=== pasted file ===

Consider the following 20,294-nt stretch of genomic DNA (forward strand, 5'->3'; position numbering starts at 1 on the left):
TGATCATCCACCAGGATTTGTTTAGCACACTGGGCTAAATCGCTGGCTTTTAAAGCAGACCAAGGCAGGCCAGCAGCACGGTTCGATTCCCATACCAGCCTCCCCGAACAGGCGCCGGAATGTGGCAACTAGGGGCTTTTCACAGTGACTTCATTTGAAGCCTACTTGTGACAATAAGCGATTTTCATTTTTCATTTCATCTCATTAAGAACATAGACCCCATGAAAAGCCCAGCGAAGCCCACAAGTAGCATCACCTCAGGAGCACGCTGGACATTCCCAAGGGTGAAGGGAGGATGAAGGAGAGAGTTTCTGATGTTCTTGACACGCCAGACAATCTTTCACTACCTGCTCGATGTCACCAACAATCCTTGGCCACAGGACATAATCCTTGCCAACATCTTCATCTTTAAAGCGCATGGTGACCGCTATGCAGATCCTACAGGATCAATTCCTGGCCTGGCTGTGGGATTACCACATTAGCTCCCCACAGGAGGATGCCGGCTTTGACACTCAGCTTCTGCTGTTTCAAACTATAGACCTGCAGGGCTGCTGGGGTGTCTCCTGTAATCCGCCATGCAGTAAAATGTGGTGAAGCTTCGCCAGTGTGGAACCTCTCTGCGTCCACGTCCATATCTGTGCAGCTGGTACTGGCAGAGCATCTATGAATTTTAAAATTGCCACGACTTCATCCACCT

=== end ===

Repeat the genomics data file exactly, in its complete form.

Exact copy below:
Consider the following 20,294-nt stretch of genomic DNA (forward strand, 5'->3'; position numbering starts at 1 on the left):
TGATCATCCACCAGGATTTGTTTAGCACACTGGGCTAAATCGCTGGCTTTTAAAGCAGACCAAGGCAGGCCAGCAGCACGGTTCGATTCCCATACCAGCCTCCCCGAACAGGCGCCGGAATGTGGCAACTAGGGGCTTTTCACAGTGACTTCATTTGAAGCCTACTTGTGACAATAAGCGATTTTCATTTTTCATTTCATCTCATTAAGAACATAGACCCCATGAAAAGCCCAGCGAAGCCCACAAGTAGCATCACCTCAGGAGCACGCTGGACATTCCCAAGGGTGAAGGGAGGATGAAGGAGAGAGTTTCTGATGTTCTTGACACGCCAGACAATCTTTCACTACCTGCTCGATGTCACCAACAATCCTTGGCCACAGGACATAATCCTTGCCAACATCTTCATCTTTAAAGCGCATGGTGACCGCTATGCAGATCCTACAGGATCAATTCCTGGCCTGGCTGTGGGATTACCACATTAGCTCCCCACAGGAGGATGCCGGCTTTGACACTCAGCTTCTGCTGTTTCAAACTATAGACCTGCAGGGCTGCTGGGGTGTCTCCTGTAATCCGCCATGCAGTAAAATGTGGTGAAGCTTCGCCAGTGTGGAACCTCTCTGCGTCCACGTCCATATCTGTGCAGCTGGTACTGGCAGAGCATCTATGAATTTTAAAATTGCCACGACTTCATCCACCT